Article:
budgeting

Up And Down Really Means Up And Down

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As long term investors we talk a lot about the need to weather short-term volatility in pursuit of long-term results. Our notion is that volatility is not risk, but an inherent feature of investing.

As years go by, many think of the market as having good years and bad years. This is based on the outcome for calendar years. The astonishing thing is how much movement there is during the course of the typical year.

“At least one year in four, roughly, the market declines.” We’ve said that about a billion times, to reiterate that our accounts are likely to also have good years and bad years, if one judges on annual returns. The object is to make a decent return over the whole course of the economic cycle, year by year and decade by decade.

But in those other three years out of four, the market also experiences declines during the course of the year. In an average year you may see a decline of 10 to 15% at some point during the year.

Our object is to leave long term money to work through the ups and downs, without selling out at a bad time. Three things help us do that:

1. A sense that everything will work out eventually, a mindset of optimism.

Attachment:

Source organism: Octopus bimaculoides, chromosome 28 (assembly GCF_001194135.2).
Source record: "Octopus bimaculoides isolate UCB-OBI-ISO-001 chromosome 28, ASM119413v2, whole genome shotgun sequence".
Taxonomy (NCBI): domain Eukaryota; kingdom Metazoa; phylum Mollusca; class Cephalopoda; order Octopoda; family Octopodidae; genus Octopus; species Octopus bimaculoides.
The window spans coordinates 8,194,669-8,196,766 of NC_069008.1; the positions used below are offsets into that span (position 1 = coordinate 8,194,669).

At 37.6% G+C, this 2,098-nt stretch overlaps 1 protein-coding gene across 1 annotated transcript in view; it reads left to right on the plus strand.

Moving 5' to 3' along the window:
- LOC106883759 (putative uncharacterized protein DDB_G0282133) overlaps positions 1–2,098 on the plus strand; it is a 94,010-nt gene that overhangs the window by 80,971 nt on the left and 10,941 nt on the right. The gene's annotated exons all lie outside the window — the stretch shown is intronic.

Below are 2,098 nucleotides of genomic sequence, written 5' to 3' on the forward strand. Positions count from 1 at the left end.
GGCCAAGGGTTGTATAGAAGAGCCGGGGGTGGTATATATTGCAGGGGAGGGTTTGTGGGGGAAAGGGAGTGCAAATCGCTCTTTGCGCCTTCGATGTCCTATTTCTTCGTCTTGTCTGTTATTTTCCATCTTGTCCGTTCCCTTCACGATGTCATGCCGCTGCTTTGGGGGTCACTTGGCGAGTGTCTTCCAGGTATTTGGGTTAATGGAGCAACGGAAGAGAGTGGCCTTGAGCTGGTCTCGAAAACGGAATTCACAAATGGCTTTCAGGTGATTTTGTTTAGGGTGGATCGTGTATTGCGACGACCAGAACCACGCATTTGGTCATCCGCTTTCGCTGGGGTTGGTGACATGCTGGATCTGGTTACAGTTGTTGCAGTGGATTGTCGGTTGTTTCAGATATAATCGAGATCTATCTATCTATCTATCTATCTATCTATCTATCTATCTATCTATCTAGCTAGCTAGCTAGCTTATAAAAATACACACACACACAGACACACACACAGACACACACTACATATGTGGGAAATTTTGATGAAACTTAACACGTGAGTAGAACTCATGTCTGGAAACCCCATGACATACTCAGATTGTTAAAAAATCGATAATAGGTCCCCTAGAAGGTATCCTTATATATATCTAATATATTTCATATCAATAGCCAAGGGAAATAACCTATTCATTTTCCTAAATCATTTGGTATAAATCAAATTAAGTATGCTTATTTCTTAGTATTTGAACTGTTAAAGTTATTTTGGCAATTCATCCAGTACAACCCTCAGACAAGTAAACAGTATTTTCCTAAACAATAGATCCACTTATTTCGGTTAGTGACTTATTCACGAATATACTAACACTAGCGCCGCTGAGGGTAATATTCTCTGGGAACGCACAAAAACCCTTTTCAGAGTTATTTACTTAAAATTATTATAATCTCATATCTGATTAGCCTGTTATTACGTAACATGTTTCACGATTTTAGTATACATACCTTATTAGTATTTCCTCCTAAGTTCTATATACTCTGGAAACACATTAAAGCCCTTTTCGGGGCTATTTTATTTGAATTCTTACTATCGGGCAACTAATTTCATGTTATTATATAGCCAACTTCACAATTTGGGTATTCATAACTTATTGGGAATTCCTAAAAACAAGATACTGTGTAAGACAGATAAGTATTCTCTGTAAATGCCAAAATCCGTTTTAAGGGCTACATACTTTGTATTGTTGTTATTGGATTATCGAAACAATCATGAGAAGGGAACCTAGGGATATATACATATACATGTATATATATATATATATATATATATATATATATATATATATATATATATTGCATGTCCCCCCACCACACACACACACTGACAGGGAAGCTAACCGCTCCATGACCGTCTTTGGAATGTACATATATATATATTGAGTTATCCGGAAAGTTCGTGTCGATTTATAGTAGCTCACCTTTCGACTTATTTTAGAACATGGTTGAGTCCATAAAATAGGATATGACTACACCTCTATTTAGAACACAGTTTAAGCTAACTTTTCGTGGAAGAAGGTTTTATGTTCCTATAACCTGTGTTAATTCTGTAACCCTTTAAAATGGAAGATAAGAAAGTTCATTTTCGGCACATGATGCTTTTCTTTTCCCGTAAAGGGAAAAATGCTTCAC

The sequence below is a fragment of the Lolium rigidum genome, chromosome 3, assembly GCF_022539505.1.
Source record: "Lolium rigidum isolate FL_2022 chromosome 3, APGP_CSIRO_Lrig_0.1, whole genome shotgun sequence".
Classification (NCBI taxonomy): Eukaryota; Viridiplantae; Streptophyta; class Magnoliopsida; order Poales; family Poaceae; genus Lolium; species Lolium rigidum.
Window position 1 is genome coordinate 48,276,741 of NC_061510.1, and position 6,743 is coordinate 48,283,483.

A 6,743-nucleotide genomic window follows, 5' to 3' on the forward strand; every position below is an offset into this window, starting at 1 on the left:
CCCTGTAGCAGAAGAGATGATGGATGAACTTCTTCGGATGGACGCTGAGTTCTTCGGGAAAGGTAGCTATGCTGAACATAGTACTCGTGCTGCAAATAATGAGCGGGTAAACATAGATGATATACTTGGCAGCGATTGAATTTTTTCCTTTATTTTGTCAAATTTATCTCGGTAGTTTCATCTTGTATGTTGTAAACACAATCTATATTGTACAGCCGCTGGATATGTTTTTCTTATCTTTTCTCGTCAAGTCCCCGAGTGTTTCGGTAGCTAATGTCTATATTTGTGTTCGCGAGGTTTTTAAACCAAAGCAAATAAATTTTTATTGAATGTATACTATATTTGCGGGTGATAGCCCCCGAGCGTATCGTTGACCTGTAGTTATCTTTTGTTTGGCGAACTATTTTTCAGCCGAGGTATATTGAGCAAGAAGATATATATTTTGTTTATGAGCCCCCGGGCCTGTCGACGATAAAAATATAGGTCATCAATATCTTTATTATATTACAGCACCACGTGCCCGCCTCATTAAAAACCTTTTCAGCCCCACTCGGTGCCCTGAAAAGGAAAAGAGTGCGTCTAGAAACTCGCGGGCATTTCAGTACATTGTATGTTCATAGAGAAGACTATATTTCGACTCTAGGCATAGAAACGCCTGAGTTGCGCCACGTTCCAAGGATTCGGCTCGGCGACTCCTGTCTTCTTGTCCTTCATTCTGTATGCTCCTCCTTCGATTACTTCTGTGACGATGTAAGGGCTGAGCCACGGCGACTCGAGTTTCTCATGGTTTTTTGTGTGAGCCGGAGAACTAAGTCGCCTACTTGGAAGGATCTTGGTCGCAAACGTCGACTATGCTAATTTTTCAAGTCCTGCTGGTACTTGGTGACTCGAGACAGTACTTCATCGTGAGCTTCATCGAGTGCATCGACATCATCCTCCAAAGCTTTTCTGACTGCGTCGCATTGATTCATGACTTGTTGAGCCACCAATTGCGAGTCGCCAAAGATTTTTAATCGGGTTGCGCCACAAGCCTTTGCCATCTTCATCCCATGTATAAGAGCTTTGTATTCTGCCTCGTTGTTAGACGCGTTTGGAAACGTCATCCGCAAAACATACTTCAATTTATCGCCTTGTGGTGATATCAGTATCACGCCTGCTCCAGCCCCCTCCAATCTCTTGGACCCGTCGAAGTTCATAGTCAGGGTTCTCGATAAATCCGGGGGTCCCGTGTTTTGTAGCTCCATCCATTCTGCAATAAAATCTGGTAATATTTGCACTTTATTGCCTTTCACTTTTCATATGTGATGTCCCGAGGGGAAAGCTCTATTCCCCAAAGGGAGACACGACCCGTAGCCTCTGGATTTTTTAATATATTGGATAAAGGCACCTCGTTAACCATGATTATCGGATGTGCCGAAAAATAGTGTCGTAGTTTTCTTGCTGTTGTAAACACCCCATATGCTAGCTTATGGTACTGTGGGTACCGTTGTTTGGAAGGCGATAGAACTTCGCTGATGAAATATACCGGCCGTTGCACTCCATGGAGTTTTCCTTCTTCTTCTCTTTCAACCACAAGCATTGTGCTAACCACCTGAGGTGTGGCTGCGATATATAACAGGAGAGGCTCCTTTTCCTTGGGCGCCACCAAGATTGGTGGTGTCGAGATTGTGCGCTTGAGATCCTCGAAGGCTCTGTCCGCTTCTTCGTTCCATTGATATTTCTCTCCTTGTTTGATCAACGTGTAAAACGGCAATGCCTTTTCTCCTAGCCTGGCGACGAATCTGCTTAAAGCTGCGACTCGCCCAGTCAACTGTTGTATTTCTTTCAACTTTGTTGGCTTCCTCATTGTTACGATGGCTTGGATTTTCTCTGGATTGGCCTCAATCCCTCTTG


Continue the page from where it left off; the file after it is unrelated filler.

2. Awareness that downturns tend to be temporary, ultimately yielding to long term growth in the economy.

3. Knowing where our needed cash will come from, based on a sound cash flow plan.

Bottom line, even years that end up well can give us a rough ride. Knowing this can make it easier to deal with.

Clients, if you would like to talk about this or anything else, please email us or call.


The opinions voiced in this material are for general information only and are not intended to provide specific advice or recommendations for any individual.

Stock investing involves risk including loss of principal.

All performance referenced is historical and is no guarantee of future results.

The economic forecasts set forth in this material may not develop as predicted and there can be no guarantee that strategies promoted will be successful.

 

Moving Target

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We have observed that spending in retirement is a moving target. One theory says we spend more money in the early years of retirement than in the later years. Financial planner Michael Stein describes it this way: the Go-Go years, the Slow-Go years, and the No-Go years.

Spending in retirement impacts some of our most fundamental plans and planning. Retirees have a wide range of lifestyles, avocations, and circumstances which take money. It’s a personal thing.

In our experience we see people spend less as they age. When we first noticed this trend, we wondered if that was because some people run low on money. However, we recently have taken note that people with resources tend to spend less as time goes on. (Health expenses may run counter to this trend, increasing toward the end of life).